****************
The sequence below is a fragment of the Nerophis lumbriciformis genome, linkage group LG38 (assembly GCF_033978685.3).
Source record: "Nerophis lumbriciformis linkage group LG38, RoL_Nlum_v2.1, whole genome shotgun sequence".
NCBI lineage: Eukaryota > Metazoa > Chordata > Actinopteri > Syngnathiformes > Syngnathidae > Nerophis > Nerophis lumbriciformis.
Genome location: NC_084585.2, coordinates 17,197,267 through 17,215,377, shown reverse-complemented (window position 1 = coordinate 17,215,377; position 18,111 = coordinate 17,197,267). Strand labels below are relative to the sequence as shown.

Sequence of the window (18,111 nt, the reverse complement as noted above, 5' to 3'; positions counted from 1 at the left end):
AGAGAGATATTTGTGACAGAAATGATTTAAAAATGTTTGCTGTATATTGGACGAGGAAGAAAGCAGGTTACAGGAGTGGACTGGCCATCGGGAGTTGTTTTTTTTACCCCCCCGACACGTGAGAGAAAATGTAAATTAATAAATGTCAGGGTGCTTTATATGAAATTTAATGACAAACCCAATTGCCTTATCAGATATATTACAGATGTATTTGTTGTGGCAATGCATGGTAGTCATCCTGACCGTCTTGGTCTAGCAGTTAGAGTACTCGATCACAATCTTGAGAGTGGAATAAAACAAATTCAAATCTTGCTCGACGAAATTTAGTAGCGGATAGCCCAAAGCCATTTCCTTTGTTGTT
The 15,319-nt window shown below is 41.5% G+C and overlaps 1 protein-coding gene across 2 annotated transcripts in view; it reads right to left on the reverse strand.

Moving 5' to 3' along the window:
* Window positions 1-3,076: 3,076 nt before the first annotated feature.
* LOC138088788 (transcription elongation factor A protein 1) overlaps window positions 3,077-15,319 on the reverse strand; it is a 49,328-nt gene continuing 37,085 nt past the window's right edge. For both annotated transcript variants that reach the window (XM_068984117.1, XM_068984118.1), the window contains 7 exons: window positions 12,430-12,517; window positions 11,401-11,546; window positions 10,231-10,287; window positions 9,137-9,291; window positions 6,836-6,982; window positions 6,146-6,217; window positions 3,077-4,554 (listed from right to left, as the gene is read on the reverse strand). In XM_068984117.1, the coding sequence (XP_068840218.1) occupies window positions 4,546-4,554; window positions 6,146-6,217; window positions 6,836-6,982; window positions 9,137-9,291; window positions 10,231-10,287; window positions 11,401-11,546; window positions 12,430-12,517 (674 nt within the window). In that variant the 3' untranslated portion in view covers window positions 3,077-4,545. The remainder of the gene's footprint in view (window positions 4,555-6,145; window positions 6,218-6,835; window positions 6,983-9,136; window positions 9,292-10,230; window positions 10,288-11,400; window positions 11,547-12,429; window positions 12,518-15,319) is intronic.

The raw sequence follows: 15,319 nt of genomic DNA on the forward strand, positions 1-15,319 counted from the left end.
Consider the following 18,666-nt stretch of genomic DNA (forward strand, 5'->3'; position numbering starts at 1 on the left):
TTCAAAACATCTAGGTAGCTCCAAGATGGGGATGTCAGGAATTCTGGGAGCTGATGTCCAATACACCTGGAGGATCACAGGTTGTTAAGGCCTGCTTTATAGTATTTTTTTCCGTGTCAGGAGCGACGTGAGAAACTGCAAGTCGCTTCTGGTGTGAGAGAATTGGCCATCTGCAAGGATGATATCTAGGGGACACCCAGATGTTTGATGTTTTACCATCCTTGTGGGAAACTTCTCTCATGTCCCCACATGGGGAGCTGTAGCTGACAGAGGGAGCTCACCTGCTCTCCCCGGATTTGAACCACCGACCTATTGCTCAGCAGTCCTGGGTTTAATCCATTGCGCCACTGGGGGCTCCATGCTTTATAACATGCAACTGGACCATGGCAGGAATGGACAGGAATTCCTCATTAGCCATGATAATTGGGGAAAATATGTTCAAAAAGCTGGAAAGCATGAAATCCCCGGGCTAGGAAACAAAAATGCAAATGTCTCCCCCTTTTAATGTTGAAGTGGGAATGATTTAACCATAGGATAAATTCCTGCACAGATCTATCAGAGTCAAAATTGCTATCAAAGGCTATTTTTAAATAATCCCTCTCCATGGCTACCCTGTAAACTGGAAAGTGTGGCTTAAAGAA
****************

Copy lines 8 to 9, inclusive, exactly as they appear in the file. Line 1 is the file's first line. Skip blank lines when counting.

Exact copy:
Moving 5' to 3' along the window:
* Window positions 1-3,076: 3,076 nt before the first annotated feature.